Yesterday’ss RSL course was absolutely outstanding. The school was awe inspiring and just walking round the corridors gave me some excellent ideas to implement at my own school. With regards to the RSL aspect of the course, I now have a strong understanding on how to run it and know how my assignment briefs should look etc. etc.
Musical Futures has been recognised in Dr Geoffrey Baker’s recent investigation of the Venezuelan instrumental and social music education programme. In ‘El Sistema: Orchestrating Venezuela’s Youth’, Baker describes MF as ‘one of the most radical and promising music education initiatives’, the influence of which is spreading internationally. He praises MF’s grounding in research on classroom-based informal learning; the prioritization of listening, improvising, and composing as key skills in the learning process; and the student-led nature of the approach.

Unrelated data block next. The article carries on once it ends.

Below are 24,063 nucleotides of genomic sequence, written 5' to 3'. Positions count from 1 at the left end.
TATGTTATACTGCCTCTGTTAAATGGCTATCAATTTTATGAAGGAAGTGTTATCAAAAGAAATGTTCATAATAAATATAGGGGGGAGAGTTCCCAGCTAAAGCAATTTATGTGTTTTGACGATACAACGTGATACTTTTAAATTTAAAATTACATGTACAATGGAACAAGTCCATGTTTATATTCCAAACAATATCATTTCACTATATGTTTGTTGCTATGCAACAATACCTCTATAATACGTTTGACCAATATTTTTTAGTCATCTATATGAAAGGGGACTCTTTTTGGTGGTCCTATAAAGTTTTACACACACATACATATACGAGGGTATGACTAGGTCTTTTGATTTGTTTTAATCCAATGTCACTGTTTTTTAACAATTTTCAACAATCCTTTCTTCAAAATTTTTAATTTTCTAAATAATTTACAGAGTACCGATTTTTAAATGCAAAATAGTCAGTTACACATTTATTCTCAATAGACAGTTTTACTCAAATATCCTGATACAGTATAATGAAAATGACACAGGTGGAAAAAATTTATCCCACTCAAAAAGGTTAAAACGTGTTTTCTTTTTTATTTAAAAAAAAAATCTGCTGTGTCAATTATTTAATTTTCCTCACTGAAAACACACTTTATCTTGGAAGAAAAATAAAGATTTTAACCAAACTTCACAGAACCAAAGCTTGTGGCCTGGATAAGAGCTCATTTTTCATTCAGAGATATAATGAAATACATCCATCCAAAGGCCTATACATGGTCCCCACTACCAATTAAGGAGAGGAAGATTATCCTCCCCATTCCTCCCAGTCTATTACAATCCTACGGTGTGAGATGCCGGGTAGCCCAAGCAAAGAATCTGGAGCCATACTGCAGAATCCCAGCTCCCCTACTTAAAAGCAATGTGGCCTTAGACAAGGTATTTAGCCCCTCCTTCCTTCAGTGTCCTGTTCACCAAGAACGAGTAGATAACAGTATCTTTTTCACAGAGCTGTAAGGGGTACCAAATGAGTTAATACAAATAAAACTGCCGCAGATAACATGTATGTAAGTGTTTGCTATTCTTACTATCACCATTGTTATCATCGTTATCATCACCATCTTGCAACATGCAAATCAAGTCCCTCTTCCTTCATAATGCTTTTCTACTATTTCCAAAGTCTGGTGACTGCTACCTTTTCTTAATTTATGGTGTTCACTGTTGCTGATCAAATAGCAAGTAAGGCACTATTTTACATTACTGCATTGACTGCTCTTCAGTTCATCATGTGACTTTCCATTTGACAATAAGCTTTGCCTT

The book suggests that there is room for much improvement in the Venezuelan approach. He draws direct comparisons between El Sistema and Musical Futures:
“El Sistema requires an extraordinary and continuous outlay of money on infrastructure and instruments, primarily for the program’s elite students, and would fall apart without the continuous injection of huge funds. It also creates dependency through its educational practices and monopolisation of funding. Musical Futures represents a radical alternative: a genuinely new pedagogy, and a grassroots movement led by teachers and students rather than a central institution. With minimal funding required, it is not only much cheaper but also more self-sufficient and sustainable than El Sistema.”
A review of Dr Baker’s book can be found here.